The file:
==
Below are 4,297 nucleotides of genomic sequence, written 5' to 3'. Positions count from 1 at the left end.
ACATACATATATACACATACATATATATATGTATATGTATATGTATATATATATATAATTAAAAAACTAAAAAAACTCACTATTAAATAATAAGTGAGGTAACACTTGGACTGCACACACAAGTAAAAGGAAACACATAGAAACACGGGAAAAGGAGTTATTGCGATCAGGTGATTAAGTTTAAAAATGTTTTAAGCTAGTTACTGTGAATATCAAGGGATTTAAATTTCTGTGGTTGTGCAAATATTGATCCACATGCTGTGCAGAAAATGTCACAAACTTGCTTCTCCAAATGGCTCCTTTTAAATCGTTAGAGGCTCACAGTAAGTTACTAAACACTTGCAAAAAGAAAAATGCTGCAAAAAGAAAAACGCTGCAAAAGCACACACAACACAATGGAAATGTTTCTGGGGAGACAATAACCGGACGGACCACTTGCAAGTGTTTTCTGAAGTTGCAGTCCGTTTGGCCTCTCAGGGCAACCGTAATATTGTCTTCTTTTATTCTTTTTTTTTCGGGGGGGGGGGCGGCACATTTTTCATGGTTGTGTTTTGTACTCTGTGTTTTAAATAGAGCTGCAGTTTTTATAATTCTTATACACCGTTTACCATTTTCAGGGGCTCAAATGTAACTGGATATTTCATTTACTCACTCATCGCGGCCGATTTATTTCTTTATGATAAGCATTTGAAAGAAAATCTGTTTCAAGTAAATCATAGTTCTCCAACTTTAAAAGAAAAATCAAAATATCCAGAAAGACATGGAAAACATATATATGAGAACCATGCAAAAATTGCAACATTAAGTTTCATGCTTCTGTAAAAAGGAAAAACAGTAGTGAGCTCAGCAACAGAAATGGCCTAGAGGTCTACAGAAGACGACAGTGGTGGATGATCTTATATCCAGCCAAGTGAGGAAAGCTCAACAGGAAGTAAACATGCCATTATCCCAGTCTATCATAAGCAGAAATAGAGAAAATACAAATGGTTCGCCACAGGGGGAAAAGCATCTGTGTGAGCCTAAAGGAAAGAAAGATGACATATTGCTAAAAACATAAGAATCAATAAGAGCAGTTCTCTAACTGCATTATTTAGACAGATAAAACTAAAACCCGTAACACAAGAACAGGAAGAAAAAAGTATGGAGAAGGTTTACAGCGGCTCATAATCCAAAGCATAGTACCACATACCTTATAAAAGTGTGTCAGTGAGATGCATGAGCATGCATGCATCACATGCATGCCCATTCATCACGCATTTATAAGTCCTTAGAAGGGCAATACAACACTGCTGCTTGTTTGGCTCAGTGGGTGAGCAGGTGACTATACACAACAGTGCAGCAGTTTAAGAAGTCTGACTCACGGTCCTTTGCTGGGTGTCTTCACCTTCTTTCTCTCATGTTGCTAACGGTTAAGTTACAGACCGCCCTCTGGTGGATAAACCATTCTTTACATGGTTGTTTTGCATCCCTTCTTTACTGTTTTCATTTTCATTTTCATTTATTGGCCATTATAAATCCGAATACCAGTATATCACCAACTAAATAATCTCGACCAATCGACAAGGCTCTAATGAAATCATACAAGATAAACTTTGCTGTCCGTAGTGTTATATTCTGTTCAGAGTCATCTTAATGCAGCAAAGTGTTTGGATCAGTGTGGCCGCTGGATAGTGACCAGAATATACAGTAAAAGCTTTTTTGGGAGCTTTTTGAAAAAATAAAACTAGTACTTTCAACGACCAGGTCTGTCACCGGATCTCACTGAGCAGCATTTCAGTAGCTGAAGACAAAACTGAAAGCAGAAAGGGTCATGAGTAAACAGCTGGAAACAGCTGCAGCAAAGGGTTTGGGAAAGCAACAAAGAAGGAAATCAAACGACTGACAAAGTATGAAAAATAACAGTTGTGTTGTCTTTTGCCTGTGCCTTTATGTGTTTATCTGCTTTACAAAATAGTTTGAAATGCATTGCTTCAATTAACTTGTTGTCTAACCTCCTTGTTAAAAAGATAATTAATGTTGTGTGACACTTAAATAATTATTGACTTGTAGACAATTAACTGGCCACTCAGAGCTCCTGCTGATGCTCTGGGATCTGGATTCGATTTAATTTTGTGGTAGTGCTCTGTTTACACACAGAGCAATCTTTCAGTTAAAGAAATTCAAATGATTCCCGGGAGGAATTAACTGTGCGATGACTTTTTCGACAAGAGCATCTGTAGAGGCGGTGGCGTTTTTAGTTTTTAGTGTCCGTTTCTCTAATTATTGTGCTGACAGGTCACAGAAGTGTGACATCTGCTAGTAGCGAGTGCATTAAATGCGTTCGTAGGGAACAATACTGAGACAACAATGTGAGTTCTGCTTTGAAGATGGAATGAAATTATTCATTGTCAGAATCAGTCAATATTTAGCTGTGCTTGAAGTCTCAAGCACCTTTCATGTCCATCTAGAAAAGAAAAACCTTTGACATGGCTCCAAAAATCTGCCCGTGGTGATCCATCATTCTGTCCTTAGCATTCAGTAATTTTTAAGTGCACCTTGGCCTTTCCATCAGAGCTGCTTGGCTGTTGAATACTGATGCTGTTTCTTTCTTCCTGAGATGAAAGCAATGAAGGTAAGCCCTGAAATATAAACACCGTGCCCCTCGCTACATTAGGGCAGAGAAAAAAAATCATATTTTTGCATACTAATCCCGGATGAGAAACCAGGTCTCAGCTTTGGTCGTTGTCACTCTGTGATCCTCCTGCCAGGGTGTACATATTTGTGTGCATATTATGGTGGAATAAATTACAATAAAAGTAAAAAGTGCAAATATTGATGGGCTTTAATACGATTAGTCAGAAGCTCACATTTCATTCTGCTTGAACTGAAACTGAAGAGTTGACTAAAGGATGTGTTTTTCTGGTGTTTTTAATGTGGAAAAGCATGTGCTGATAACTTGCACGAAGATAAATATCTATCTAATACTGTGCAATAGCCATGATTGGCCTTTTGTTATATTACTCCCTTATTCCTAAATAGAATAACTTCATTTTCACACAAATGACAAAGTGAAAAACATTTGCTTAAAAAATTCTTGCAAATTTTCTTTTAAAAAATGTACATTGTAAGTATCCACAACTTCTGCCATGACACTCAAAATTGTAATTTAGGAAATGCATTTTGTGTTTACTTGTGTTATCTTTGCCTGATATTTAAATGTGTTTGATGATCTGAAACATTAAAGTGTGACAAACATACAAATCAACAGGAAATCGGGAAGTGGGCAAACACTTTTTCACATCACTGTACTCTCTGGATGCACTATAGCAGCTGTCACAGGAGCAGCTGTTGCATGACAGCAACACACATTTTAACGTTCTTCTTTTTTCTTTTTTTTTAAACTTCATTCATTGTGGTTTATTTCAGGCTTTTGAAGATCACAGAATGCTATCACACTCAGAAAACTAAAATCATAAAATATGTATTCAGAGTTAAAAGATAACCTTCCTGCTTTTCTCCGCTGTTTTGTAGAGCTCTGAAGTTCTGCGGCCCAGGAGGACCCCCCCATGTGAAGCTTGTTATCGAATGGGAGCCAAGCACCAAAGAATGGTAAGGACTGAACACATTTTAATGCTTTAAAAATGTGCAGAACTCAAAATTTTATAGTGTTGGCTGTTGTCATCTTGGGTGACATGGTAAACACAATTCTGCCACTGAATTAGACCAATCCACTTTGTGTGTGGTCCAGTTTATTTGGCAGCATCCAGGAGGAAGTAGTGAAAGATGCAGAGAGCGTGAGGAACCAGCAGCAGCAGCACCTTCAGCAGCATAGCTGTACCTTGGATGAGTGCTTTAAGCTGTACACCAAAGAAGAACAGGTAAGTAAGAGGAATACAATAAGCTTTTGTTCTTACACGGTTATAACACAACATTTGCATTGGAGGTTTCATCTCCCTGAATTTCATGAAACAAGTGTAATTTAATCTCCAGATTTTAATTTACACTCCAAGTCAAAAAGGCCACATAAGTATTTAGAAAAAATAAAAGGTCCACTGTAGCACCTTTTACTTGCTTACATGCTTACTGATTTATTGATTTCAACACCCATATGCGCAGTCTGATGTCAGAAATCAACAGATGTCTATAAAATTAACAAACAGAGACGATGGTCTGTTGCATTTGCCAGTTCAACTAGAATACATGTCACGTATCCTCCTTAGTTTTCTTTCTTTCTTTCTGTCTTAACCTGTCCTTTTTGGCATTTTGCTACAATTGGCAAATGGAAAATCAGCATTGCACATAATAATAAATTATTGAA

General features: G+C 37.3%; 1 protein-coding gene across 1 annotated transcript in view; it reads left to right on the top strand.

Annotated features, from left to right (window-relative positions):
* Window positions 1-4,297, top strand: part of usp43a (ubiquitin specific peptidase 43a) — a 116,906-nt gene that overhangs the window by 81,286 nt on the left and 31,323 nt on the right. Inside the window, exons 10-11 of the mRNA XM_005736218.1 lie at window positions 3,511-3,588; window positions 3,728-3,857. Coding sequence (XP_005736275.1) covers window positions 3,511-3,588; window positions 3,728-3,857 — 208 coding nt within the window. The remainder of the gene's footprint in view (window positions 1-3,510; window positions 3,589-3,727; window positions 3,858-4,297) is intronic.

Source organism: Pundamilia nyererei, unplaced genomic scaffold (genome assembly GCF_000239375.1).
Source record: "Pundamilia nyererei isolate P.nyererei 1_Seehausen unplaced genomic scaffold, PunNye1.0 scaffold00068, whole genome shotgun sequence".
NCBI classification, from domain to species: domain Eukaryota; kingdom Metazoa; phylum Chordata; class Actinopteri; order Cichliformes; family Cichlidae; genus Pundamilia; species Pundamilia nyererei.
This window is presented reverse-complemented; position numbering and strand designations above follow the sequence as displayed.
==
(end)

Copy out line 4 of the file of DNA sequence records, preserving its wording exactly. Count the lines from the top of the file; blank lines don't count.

Annotated features, from left to right (window-relative positions):